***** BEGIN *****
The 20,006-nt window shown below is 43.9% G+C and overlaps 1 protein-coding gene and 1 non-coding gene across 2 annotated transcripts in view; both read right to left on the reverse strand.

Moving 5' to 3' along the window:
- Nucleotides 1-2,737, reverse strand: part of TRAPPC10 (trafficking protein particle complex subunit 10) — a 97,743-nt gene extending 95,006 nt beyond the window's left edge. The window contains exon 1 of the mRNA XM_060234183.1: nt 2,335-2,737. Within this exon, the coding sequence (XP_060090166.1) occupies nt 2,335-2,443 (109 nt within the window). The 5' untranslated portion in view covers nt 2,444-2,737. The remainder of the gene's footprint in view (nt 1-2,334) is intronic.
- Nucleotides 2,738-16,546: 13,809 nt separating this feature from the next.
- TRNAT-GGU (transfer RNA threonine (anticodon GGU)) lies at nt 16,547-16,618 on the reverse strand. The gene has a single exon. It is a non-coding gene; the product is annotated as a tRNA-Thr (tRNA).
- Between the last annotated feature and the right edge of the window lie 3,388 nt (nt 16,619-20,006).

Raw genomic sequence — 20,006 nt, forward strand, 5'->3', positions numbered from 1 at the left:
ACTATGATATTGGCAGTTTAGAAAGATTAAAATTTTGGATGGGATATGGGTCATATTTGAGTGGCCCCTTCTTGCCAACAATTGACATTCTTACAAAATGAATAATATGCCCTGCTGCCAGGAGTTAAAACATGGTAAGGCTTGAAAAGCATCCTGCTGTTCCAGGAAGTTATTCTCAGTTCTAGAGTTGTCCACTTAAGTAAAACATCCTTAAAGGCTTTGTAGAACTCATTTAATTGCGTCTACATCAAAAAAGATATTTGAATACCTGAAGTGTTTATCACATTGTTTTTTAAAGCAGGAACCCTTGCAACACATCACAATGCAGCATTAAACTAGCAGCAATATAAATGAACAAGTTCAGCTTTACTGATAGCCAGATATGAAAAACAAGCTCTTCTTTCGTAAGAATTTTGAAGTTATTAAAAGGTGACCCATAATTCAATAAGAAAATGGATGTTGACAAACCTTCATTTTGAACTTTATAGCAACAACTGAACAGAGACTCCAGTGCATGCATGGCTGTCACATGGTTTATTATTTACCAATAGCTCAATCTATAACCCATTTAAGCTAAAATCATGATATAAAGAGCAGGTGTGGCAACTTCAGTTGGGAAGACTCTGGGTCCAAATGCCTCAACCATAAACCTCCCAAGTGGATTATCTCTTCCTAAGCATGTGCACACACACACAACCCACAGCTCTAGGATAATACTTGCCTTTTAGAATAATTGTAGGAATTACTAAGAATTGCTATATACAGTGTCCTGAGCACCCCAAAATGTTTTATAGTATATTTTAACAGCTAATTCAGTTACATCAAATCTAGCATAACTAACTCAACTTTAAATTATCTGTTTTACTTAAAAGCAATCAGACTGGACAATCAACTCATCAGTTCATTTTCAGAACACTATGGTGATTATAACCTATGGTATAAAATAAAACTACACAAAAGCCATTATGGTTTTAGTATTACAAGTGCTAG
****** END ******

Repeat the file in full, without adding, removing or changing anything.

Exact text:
The 20,006-nt window shown below is 43.9% G+C and overlaps 1 protein-coding gene and 1 non-coding gene across 2 annotated transcripts in view; both read right to left on the reverse strand.

Moving 5' to 3' along the window:
- Nucleotides 1-2,737, reverse strand: part of TRAPPC10 (trafficking protein particle complex subunit 10) — a 97,743-nt gene extending 95,006 nt beyond the window's left edge. The window contains exon 1 of the mRNA XM_060234183.1: nt 2,335-2,737. Within this exon, the coding sequence (XP_060090166.1) occupies nt 2,335-2,443 (109 nt within the window). The 5' untranslated portion in view covers nt 2,444-2,737. The remainder of the gene's footprint in view (nt 1-2,334) is intronic.
- Nucleotides 2,738-16,546: 13,809 nt separating this feature from the next.
- TRNAT-GGU (transfer RNA threonine (anticodon GGU)) lies at nt 16,547-16,618 on the reverse strand. The gene has a single exon. It is a non-coding gene; the product is annotated as a tRNA-Thr (tRNA).
- Between the last annotated feature and the right edge of the window lie 3,388 nt (nt 16,619-20,006).

Raw genomic sequence — 20,006 nt, forward strand, 5'->3', positions numbered from 1 at the left:
ACTATGATATTGGCAGTTTAGAAAGATTAAAATTTTGGATGGGATATGGGTCATATTTGAGTGGCCCCTTCTTGCCAACAATTGACATTCTTACAAAATGAATAATATGCCCTGCTGCCAGGAGTTAAAACATGGTAAGGCTTGAAAAGCATCCTGCTGTTCCAGGAAGTTATTCTCAGTTCTAGAGTTGTCCACTTAAGTAAAACATCCTTAAAGGCTTTGTAGAACTCATTTAATTGCGTCTACATCAAAAAAGATATTTGAATACCTGAAGTGTTTATCACATTGTTTTTTAAAGCAGGAACCCTTGCAACACATCACAATGCAGCATTAAACTAGCAGCAATATAAATGAACAAGTTCAGCTTTACTGATAGCCAGATATGAAAAACAAGCTCTTCTTTCGTAAGAATTTTGAAGTTATTAAAAGGTGACCCATAATTCAATAAGAAAATGGATGTTGACAAACCTTCATTTTGAACTTTATAGCAACAACTGAACAGAGACTCCAGTGCATGCATGGCTGTCACATGGTTTATTATTTACCAATAGCTCAATCTATAACCCATTTAAGCTAAAATCATGATATAAAGAGCAGGTGTGGCAACTTCAGTTGGGAAGACTCTGGGTCCAAATGCCTCAACCATAAACCTCCCAAGTGGATTATCTCTTCCTAAGCATGTGCACACACACACAACCCACAGCTCTAGGATAATACTTGCCTTTTAGAATAATTGTAGGAATTACTAAGAATTGCTATATACAGTGTCCTGAGCACCCCAAAATGTTTTATAGTATATTTTAACAGCTAATTCAGTTACATCAAATCTAGCATAACTAACTCAACTTTAAATTATCTGTTTTACTTAAAAGCAATCAGACTGGACAATCAACTCATCAGTTCATTTTCAGAACACTATGGTGATTATAACCTATGGTATAAAATAAAACTACACAAAAGCCATTATGGTTTTAGTATTACAAGTGCTAG